Marathon is perhaps the best known modern-day supplier to the Canadian armed forces and unique in that it’s actually based on Canadian soil, though production takes place in La Chaux de Fonds, Switzerland. According to a Marathon representative, government contracts don’t specify the receiving unit, so it’s difficult to tell precisely who within the Canadian military is using which watches. Marathon did specify, however, that they sell many General Purpose Mechanicals and automatic divers, and that the purchasing orders read only “Department of National Defense.”

It’s interesting to note the prevalence of the General Purpose Mechanical in government contracts, which gives some credence to the theory that certain militaries do in fact prefer mechanical watches for their shelf life and potential resistance to electromagnetic pulse. The General Purpose Mechanical is available in two iterations: the first is 34mm in diameter and housed in a fibershell case with a sapphire crystal. Powered by the Seiko cal. NH35 automatic movement, it’s water-resistant to 30m and has an official NATO stock number. Illuminated by tritium gas tubes (a signature of Marathon watches), its black dial with radioactive symbol will be familiar to fans of vintage American military watches from the likes of Benrus, Hamilton, and others.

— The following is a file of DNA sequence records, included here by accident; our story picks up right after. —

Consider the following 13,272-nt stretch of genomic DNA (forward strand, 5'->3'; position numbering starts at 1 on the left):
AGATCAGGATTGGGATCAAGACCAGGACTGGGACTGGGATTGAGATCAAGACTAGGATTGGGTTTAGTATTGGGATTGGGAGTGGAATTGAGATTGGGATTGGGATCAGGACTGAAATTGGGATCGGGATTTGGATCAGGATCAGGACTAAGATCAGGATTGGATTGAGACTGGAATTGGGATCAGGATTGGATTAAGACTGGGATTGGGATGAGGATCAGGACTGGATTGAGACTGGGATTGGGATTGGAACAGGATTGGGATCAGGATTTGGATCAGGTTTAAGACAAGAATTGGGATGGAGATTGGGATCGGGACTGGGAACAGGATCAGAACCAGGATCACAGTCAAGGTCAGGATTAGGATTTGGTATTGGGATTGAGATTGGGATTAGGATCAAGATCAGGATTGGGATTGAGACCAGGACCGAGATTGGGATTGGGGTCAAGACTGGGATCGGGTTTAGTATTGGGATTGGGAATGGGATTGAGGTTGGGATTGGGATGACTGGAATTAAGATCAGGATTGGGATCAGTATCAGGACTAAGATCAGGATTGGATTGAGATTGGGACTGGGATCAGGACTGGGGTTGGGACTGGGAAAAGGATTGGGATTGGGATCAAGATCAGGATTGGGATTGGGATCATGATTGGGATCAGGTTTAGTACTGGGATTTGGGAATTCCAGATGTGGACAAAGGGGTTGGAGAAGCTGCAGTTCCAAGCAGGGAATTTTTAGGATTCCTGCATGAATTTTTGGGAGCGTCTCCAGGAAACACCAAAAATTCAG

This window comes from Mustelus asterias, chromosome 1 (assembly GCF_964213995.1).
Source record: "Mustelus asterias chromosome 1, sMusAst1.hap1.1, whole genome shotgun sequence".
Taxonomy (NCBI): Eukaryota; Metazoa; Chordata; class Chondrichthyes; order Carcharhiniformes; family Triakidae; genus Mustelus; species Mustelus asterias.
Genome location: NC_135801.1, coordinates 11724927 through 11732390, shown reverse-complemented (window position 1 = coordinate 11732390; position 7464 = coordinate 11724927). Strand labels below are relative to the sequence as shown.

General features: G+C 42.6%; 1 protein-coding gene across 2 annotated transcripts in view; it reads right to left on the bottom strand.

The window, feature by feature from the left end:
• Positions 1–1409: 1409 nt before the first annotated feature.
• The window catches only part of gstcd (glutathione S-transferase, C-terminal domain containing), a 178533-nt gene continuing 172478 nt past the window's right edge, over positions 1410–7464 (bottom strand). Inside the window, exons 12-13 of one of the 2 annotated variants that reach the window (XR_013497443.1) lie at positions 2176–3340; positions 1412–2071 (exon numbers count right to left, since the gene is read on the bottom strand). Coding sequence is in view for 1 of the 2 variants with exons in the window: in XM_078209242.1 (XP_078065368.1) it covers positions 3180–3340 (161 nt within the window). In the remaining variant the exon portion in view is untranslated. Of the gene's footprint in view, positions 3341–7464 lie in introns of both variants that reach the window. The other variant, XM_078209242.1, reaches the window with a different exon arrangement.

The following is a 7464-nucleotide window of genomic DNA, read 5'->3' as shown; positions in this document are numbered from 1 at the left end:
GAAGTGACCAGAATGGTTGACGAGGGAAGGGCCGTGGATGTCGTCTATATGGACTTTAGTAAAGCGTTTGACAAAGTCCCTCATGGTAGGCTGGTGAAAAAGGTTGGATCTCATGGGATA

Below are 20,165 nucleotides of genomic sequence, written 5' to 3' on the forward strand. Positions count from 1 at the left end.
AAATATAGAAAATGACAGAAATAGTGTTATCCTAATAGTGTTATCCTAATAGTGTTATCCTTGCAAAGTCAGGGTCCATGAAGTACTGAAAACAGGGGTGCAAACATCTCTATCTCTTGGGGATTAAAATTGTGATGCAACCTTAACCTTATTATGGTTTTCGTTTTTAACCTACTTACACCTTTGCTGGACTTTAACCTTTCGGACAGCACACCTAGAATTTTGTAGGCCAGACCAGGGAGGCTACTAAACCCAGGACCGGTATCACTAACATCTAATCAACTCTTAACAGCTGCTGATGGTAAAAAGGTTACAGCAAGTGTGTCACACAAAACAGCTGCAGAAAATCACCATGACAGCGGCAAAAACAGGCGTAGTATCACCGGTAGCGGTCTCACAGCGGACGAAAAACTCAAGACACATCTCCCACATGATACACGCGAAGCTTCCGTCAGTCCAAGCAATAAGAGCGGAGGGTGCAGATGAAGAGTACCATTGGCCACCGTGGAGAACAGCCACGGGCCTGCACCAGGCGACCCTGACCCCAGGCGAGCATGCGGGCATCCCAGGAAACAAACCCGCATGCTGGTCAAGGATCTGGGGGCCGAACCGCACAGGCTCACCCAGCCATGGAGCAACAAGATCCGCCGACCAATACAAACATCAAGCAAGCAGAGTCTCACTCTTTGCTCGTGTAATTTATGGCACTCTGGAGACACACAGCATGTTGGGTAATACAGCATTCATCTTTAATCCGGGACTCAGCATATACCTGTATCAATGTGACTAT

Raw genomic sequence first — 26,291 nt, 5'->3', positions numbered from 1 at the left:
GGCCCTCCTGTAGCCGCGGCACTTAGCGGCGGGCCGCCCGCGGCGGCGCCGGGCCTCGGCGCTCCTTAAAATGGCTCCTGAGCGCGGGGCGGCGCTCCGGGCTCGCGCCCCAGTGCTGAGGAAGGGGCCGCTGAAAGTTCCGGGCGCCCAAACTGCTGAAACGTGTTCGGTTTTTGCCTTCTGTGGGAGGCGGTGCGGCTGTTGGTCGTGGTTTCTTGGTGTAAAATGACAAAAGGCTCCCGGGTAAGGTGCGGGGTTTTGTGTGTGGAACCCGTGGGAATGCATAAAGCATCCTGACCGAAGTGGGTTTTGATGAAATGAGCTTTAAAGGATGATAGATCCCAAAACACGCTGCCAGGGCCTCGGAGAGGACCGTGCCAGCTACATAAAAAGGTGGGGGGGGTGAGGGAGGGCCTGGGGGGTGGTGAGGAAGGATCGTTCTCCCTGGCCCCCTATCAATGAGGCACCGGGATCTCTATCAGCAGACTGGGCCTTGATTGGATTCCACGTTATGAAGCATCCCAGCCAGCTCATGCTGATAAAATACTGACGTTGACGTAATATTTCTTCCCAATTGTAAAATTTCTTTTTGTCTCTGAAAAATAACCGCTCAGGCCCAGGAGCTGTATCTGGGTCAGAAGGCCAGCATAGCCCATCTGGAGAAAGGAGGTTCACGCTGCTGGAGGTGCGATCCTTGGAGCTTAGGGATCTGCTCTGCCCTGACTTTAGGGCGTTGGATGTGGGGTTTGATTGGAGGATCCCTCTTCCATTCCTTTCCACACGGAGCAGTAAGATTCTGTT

The second variety of mechanical field watch is based upon the famed GG-W-113 spec and features a 39mm steel case and the ETA 2801 mechanical (handwound) movement. Its dial is also illuminated with tritium tubes, and it features 50m of water resistance. Both varieties of mechanical field watch ship on one-piece nylon straps that conform to MIL-S-46383B Type II codes.